- Bouche à Oreille: Michelin mixup makes modest French café a star
Last week, Bouche à Oreille, a café in Bourges, central France, found itself suddenly in possession of a Michelin star. The eatery, which serves hearty dishes of beef bourguignon and lasagna to its clientele of locals, was taken aback by the arrival of swarms of new visitors. Thanks to their identical names, and eerily similar street addresses, the Michelin website had listed the Bourges café on its website by mistake.
- One month of Trump: What voters think – and why that matters
After 30 days in office President Trump has done one thing for sure: He’s polarized American voters more than any US chief executive of the last 30 years. Democrats and Democratic-leaning independents loathe his performance, per approval polls. This is a reminder that most of the people who put Trump in office are content to wait and see how his policies develop.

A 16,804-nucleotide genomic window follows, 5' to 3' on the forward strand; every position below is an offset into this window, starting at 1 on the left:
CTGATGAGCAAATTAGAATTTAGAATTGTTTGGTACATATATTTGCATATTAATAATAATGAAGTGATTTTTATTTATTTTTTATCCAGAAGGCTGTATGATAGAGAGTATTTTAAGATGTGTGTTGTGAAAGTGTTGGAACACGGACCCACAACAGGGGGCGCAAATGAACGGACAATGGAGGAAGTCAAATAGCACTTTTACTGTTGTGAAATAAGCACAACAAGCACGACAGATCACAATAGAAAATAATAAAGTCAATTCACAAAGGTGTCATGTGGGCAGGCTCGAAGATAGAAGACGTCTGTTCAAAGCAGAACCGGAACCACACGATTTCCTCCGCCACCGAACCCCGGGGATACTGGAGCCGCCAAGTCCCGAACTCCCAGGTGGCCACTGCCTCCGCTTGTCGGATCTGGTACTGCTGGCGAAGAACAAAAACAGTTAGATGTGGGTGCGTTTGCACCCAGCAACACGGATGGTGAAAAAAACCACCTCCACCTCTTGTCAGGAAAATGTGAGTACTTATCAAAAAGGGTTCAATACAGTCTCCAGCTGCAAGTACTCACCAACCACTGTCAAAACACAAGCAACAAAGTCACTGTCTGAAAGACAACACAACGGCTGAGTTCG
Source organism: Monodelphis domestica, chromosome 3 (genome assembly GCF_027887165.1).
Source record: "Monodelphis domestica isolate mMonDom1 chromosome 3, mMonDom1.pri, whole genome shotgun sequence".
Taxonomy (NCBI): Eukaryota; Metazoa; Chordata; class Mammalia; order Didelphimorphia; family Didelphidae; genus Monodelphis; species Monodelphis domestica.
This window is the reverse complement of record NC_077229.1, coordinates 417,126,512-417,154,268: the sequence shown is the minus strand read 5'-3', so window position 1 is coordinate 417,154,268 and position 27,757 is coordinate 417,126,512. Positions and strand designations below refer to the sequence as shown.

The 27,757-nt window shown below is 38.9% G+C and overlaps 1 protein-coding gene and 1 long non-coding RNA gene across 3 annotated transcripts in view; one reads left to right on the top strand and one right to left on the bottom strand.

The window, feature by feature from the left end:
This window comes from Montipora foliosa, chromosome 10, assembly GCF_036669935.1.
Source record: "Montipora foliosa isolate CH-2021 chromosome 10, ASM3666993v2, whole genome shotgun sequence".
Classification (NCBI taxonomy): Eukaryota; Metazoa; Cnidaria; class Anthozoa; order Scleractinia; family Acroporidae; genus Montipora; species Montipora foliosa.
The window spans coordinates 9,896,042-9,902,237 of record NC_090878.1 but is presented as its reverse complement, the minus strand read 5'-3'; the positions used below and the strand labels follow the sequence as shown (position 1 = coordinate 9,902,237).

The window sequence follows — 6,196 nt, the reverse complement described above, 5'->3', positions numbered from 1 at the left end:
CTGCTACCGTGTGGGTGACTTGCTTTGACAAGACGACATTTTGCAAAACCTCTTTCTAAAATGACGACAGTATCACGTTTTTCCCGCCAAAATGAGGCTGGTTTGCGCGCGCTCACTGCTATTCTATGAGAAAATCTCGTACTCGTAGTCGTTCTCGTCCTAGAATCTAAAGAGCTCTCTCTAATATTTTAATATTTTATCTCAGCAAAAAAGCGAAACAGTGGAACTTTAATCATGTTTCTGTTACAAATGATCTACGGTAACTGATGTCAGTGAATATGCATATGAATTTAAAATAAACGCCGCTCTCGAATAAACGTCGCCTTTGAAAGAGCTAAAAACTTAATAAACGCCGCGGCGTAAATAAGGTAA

- Sweden responds to Trump's comments with confusion, criticism
Swedes were surprised to hear President Trump suggest on Saturday that a major terror attack had just taken place in their country. You look at what's happening in Germany, you look at what's happening last night in Sweden," Mr. Trump said, speaking about his travel ban and what he sees as poor refugee policies in Europe, at a campaign-style rally in Florida. Not Swedes, who knew that no terror-related incidents or violent crimes involving refugees or immigrants took place in their country Friday night.
- Parks for the people: How the National Park Service is celebrating Presidents’ Day